Pediatric Forensic Pathology Education and Career Information

Sep 27, 2019

Learn about the education and preparation needed to work as a forensic pathologist. Get a quick view of the requirements as well as details about training, job duties and certification to find out if this is the career for you.

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Pediatric forensic pathologists are required to have a degree, graduate from medical school, and complete their fellowship and residency in pathology. They also need to have a medical license. Forensic pathologists interested in specializing in determining the cause of death of children complete a fellowship in pediatric pathology to specialize in this field.

Essential Information

Forensic pathologists are physicians who attempt to determine the cause of an infant or child's death in unexpected or suspicious circumstances. They may work as medical examiners for county medical examiner's offices or private contracting companies. They often act as expert witnesses in court cases related to the autopsies they perform. Like all physicians, they must attend medical school and become licensed.

Required Education Bachelor's degree, medical school and medical licensing
Other Requirements Additional specialization
Projected Job Growth (2018-2028)* 7% for physicians and surgeons
Median Salary (2019)** $102,902 annually for forensic pathologists

Sources: *U.S. Bureau of Labor Statistics, **

Education Information

Pediatric forensic pathology is a physician sub-specialty. The first step along the path for this career is getting a bachelor's degree with the coursework that fulfills admission eligibility requirements for medical school. The next step is completing four years of medical school and passing the United States Medical Licensing Examination.

Once a person's medical license is received, they can take the steps necessary for specialization. These steps include completing a residency program in anatomic pathology (AP), receiving board certification in AP, completing fellowships in forensic pathology and pediatric pathology and becoming board certified in those specialties.

Anatomic Pathology Residency Program

Anatomic pathology residency programs take three years to complete. The first year usually includes general training in different aspects of pathology, such as surgical pathology, autopsy, and cellular pathology. The second year involves rotations through the various pathology departments and specialties, with work on real cases and increasing levels of independence. The third year generally involves research or preparatory training for sub-specialization.

Anatomic Pathology Board Certification

The American Board of Pathology administers the board examinations for both general anatomic and clinical pathology. General AP specialty examination eligibility requires a valid medical license and completion of an accredited 3-year residency in anatomic pathology, or a 4-year residency program combining anatomic and clinical pathology.

Pathology Sub-specialty Fellowship Programs

Once a person has completed a residency and been successfully board-certified in anatomic pathology, he or she will be eligible for fellowship positions in both forensic pathology and pediatric pathology. It does not matter in what order the fellowships are completed. Both of the fellowships are year-long positions.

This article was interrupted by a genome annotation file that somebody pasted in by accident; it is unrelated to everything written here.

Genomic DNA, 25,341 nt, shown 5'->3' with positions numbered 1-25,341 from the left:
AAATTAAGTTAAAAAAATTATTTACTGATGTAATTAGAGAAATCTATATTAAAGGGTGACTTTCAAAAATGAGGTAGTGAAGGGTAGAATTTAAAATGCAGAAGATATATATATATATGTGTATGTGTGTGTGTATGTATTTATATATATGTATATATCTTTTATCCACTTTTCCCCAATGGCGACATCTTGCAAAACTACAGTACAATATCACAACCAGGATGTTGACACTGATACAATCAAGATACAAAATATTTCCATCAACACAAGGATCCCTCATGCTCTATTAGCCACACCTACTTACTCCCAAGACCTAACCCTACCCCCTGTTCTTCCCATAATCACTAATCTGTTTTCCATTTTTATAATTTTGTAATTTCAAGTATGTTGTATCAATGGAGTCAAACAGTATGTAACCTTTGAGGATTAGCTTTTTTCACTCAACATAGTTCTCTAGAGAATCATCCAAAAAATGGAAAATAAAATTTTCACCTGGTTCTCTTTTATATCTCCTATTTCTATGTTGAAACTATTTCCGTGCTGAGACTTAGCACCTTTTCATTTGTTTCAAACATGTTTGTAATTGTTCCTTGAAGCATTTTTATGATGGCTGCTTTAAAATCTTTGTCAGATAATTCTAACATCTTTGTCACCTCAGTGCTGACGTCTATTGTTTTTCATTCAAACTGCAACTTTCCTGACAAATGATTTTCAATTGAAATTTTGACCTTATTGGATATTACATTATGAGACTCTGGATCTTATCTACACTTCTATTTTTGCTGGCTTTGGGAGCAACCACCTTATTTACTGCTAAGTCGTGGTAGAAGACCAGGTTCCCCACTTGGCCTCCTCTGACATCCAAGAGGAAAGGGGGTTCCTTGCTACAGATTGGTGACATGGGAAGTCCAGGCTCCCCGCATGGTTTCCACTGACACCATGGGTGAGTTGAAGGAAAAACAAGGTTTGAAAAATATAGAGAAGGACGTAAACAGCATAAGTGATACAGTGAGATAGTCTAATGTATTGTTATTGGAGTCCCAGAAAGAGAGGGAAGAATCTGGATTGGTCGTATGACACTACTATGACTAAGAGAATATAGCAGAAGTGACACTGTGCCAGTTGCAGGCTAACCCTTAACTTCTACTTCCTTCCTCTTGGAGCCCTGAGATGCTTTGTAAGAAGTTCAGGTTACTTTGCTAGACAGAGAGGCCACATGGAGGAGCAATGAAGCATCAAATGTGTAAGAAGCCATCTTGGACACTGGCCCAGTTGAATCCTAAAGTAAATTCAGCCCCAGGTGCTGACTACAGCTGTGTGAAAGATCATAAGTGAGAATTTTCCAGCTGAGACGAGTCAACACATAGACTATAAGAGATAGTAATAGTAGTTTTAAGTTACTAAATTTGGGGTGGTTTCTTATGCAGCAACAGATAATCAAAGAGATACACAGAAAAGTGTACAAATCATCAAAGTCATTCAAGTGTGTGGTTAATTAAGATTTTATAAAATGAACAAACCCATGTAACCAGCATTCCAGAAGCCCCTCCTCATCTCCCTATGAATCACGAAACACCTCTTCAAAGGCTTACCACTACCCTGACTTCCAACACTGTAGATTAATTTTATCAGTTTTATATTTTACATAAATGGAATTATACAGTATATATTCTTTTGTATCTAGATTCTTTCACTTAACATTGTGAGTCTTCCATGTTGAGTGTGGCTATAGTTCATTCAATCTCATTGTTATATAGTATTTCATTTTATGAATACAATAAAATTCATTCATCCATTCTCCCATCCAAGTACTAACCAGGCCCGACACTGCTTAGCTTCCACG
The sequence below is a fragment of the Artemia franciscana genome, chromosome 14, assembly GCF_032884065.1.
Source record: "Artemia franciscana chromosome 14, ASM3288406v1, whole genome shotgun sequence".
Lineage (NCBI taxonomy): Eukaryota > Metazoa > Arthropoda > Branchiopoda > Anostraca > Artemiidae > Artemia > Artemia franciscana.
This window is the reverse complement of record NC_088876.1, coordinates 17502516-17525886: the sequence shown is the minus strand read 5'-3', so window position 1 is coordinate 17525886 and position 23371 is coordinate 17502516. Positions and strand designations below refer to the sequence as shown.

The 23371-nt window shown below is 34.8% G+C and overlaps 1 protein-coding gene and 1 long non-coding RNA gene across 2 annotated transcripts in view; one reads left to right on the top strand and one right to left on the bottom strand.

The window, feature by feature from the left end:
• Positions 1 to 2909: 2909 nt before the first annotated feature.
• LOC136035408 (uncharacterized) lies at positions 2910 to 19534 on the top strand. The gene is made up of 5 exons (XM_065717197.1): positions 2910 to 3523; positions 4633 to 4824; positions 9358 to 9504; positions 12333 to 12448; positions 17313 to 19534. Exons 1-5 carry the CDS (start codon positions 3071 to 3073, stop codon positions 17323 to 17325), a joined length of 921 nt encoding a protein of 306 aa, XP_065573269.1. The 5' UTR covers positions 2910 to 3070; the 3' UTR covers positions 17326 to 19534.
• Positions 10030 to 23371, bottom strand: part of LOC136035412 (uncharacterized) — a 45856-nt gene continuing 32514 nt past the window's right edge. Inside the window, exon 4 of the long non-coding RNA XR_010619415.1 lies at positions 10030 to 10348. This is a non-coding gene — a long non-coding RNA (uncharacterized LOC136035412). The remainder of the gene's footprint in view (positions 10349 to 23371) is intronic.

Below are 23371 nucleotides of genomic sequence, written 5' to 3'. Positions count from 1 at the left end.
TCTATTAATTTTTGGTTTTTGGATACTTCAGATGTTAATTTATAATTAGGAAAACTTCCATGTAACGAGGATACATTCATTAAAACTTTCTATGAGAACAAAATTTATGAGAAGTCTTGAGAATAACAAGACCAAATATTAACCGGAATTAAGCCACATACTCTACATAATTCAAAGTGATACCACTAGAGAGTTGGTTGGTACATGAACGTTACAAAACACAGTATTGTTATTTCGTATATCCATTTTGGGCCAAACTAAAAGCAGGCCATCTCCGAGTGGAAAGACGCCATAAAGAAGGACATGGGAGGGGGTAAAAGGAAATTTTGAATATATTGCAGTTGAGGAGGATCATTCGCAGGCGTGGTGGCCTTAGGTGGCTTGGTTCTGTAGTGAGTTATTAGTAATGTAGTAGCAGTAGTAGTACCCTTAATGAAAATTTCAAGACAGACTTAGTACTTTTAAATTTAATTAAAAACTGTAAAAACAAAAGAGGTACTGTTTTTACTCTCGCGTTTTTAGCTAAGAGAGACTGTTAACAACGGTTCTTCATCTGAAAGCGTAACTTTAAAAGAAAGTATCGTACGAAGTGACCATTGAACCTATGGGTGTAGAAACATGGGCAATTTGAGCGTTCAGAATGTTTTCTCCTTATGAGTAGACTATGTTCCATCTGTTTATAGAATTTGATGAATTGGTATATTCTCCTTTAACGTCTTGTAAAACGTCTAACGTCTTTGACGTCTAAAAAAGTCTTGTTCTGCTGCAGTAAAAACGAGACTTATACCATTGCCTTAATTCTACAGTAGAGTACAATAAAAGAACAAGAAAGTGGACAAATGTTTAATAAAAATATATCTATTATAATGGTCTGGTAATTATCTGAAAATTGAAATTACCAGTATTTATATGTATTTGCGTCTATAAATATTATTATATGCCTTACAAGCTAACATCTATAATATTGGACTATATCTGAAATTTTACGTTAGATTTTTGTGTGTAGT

Forensic Pathology Fellowships

A forensic pathology fellowship involves completing hundreds of autopsies under the supervision of program faculty. Fellows also give testimony related to their autopsies and work with law enforcement investigators. Additional educational aspects include didactic lectures on both microscopic and gross pathology and case review conferences.

Pediatric Pathology Fellowships

Pediatric pathology fellowships focus on training in child and infant autopsies, and information and knowledge specific to the anatomic and clinical pathology of infants and children. These fellowships use the same training format of supervised clinical practice, lectures and conferences.

Pathology Sub-specialty Certification

The American Board of Pathology, one of the member boards of the American Board of Medical Specialties, provides certifications in certain sub-specialties of pathology. These include separate forensic pathology and pediatric pathology certifications. To be eligible for a sub-specialty certification examination, one must already be board certified in anatomic pathology and have completed a 12-month accredited fellowship in that sub-specialty.

Career Information

According to the U.S. Bureau of Labor Statistics (BLS), projections for the decade from 2018 to 2028 showed jobs for physicians in general increasing faster than the average for all occupations. Based on reports in August of 2019, forensic pathologists earned a median annual salary of $102,902.

Pediatric forensic pathologists are highly trained medical doctors who must complete years of postsecondary education, as well as a residency and fellowship in their field. The job prospects for all physicians are expected to be much faster than average from 2018 to 2028, which means that those preparing to enter this field should have strong job prospects. In addition to completing their degrees, residency and fellowship, pediatric forensic pathologists must also be licensed medical doctors, and can also pursue certification in pathology.

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